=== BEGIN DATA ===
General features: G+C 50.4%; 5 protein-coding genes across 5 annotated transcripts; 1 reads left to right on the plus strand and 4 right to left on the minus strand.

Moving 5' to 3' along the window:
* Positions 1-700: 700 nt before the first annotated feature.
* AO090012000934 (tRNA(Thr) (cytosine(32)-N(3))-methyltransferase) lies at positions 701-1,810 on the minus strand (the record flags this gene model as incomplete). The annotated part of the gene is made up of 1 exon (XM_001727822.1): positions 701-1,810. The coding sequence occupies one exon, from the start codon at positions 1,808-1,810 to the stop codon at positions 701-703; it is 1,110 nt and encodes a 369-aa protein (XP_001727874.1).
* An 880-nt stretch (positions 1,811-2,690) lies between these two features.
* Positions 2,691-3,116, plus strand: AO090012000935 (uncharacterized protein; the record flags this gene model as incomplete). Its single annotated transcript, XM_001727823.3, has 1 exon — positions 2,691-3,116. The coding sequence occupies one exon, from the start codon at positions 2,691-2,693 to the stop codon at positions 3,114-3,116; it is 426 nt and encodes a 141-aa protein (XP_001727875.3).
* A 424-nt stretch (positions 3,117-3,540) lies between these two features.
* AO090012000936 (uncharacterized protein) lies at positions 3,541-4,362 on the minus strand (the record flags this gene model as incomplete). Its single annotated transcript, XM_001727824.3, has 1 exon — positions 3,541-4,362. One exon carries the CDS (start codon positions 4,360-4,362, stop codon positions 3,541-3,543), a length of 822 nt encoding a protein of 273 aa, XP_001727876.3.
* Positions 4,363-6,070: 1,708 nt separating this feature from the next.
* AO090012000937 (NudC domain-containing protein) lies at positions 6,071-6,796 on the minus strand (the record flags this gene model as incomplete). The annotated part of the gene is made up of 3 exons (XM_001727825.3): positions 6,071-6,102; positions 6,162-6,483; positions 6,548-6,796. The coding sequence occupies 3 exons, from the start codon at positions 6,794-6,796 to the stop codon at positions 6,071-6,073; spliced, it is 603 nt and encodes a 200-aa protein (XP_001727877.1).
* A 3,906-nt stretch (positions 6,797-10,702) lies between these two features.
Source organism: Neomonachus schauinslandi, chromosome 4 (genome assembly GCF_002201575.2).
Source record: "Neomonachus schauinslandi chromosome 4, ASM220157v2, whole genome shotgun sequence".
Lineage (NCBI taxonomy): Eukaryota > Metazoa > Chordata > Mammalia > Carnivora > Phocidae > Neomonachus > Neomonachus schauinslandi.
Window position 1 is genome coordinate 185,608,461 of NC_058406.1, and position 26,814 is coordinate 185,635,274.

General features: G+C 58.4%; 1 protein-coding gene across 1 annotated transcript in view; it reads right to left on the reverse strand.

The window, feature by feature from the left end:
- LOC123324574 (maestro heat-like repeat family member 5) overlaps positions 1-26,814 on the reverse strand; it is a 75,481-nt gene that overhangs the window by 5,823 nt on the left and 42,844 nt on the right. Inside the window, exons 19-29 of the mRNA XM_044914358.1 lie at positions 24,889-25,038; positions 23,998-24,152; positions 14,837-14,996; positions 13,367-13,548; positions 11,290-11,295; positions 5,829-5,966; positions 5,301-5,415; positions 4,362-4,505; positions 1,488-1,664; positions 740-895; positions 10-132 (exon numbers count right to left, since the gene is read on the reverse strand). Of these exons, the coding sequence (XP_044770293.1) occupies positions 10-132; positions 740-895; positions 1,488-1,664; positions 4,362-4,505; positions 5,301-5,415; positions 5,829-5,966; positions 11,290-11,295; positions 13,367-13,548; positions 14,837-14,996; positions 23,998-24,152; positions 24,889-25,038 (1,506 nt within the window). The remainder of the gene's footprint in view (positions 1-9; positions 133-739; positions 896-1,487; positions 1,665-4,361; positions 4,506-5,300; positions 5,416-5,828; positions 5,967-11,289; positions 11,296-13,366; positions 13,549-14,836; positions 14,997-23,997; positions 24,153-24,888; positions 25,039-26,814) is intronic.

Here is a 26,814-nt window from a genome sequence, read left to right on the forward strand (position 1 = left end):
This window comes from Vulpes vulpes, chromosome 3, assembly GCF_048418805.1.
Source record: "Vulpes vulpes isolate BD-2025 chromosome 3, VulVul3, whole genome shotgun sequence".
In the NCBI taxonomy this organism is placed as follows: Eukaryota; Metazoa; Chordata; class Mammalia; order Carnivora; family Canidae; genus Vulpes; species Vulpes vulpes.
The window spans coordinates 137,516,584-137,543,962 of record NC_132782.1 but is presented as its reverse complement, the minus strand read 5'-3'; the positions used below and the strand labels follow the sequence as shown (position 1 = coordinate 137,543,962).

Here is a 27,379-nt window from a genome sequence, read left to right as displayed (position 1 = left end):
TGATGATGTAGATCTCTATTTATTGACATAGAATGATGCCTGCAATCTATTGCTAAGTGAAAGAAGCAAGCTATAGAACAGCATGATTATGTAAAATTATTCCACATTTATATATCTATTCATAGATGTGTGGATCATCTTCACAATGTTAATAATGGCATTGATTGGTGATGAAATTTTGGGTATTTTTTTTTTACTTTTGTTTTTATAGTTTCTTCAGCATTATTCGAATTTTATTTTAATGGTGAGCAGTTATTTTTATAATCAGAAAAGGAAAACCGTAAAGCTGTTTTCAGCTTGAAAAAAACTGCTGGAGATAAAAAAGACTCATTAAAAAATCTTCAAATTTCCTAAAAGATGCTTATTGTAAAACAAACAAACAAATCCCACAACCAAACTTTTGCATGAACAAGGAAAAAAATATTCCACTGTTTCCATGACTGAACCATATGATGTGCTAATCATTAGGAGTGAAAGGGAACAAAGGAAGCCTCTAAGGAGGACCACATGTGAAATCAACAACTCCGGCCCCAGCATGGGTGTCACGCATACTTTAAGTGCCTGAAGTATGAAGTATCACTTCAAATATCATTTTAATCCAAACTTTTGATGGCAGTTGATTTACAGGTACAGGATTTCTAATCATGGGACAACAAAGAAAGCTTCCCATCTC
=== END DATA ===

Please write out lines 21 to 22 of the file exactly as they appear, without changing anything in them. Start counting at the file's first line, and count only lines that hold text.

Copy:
Source record: "Vulpes vulpes isolate BD-2025 chromosome 3, VulVul3, whole genome shotgun sequence".
In the NCBI taxonomy this organism is placed as follows: Eukaryota; Metazoa; Chordata; class Mammalia; order Carnivora; family Canidae; genus Vulpes; species Vulpes vulpes.